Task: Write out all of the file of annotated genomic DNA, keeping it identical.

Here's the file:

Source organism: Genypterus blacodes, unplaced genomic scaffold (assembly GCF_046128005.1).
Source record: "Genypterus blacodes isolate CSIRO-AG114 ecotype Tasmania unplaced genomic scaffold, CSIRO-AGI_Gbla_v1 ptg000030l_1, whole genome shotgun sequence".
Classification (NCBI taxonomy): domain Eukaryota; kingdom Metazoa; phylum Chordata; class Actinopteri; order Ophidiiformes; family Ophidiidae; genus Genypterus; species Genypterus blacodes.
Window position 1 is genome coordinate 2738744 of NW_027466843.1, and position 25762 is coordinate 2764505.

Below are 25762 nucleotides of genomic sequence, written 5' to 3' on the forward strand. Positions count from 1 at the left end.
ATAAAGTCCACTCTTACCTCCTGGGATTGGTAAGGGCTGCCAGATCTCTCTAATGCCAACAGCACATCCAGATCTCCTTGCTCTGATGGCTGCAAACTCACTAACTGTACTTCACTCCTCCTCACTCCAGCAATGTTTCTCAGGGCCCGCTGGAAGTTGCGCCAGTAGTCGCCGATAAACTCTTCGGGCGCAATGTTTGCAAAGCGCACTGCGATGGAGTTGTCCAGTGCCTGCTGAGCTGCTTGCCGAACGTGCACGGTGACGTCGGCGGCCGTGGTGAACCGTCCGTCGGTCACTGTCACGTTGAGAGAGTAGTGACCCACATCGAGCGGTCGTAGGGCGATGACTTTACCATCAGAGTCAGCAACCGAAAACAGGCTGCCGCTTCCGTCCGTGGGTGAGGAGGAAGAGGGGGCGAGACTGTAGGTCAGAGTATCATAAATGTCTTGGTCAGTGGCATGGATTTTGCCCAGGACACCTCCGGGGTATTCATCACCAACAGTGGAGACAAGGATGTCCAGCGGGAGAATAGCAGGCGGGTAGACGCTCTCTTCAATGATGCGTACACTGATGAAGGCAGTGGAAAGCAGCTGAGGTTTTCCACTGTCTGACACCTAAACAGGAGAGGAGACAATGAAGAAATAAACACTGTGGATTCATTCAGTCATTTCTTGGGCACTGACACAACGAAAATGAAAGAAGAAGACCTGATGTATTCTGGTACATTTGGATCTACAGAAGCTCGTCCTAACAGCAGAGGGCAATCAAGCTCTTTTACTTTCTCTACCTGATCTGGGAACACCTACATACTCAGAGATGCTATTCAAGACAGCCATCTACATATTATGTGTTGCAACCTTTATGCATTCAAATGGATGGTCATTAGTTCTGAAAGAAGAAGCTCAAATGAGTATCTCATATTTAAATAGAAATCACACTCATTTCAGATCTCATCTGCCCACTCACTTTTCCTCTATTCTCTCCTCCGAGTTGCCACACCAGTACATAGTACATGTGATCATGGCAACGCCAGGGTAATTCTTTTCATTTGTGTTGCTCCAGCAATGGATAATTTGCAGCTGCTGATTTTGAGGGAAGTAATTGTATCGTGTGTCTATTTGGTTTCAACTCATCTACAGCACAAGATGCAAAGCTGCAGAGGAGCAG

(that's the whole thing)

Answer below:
Source organism: Genypterus blacodes, unplaced genomic scaffold (assembly GCF_046128005.1).
Source record: "Genypterus blacodes isolate CSIRO-AG114 ecotype Tasmania unplaced genomic scaffold, CSIRO-AGI_Gbla_v1 ptg000030l_1, whole genome shotgun sequence".
Classification (NCBI taxonomy): domain Eukaryota; kingdom Metazoa; phylum Chordata; class Actinopteri; order Ophidiiformes; family Ophidiidae; genus Genypterus; species Genypterus blacodes.
Window position 1 is genome coordinate 2738744 of NW_027466843.1, and position 25762 is coordinate 2764505.

Below are 25762 nucleotides of genomic sequence, written 5' to 3' on the forward strand. Positions count from 1 at the left end.
ATAAAGTCCACTCTTACCTCCTGGGATTGGTAAGGGCTGCCAGATCTCTCTAATGCCAACAGCACATCCAGATCTCCTTGCTCTGATGGCTGCAAACTCACTAACTGTACTTCACTCCTCCTCACTCCAGCAATGTTTCTCAGGGCCCGCTGGAAGTTGCGCCAGTAGTCGCCGATAAACTCTTCGGGCGCAATGTTTGCAAAGCGCACTGCGATGGAGTTGTCCAGTGCCTGCTGAGCTGCTTGCCGAACGTGCACGGTGACGTCGGCGGCCGTGGTGAACCGTCCGTCGGTCACTGTCACGTTGAGAGAGTAGTGACCCACATCGAGCGGTCGTAGGGCGATGACTTTACCATCAGAGTCAGCAACCGAAAACAGGCTGCCGCTTCCGTCCGTGGGTGAGGAGGAAGAGGGGGCGAGACTGTAGGTCAGAGTATCATAAATGTCTTGGTCAGTGGCATGGATTTTGCCCAGGACACCTCCGGGGTATTCATCACCAACAGTGGAGACAAGGATGTCCAGCGGGAGAATAGCAGGCGGGTAGACGCTCTCTTCAATGATGCGTACACTGATGAAGGCAGTGGAAAGCAGCTGAGGTTTTCCACTGTCTGACACCTAAACAGGAGAGGAGACAATGAAGAAATAAACACTGTGGATTCATTCAGTCATTTCTTGGGCACTGACACAACGAAAATGAAAGAAGAAGACCTGATGTATTCTGGTACATTTGGATCTACAGAAGCTCGTCCTAACAGCAGAGGGCAATCAAGCTCTTTTACTTTCTCTACCTGATCTGGGAACACCTACATACTCAGAGATGCTATTCAAGACAGCCATCTACATATTATGTGTTGCAACCTTTATGCATTCAAATGGATGGTCATTAGTTCTGAAAGAAGAAGCTCAAATGAGTATCTCATATTTAAATAGAAATCACACTCATTTCAGATCTCATCTGCCCACTCACTTTTCCTCTATTCTCTCCTCCGAGTTGCCACACCAGTACATAGTACATGTGATCATGGCAACGCCAGGGTAATTCTTTTCATTTGTGTTGCTCCAGCAATGGATAATTTGCAGCTGCTGATTTTGAGGGAAGTAATTGTATCGTGTGTCTATTTGGTTTCAACTCATCTACAGCACAAGATGCAAAGCTGCAGAGGAGCAG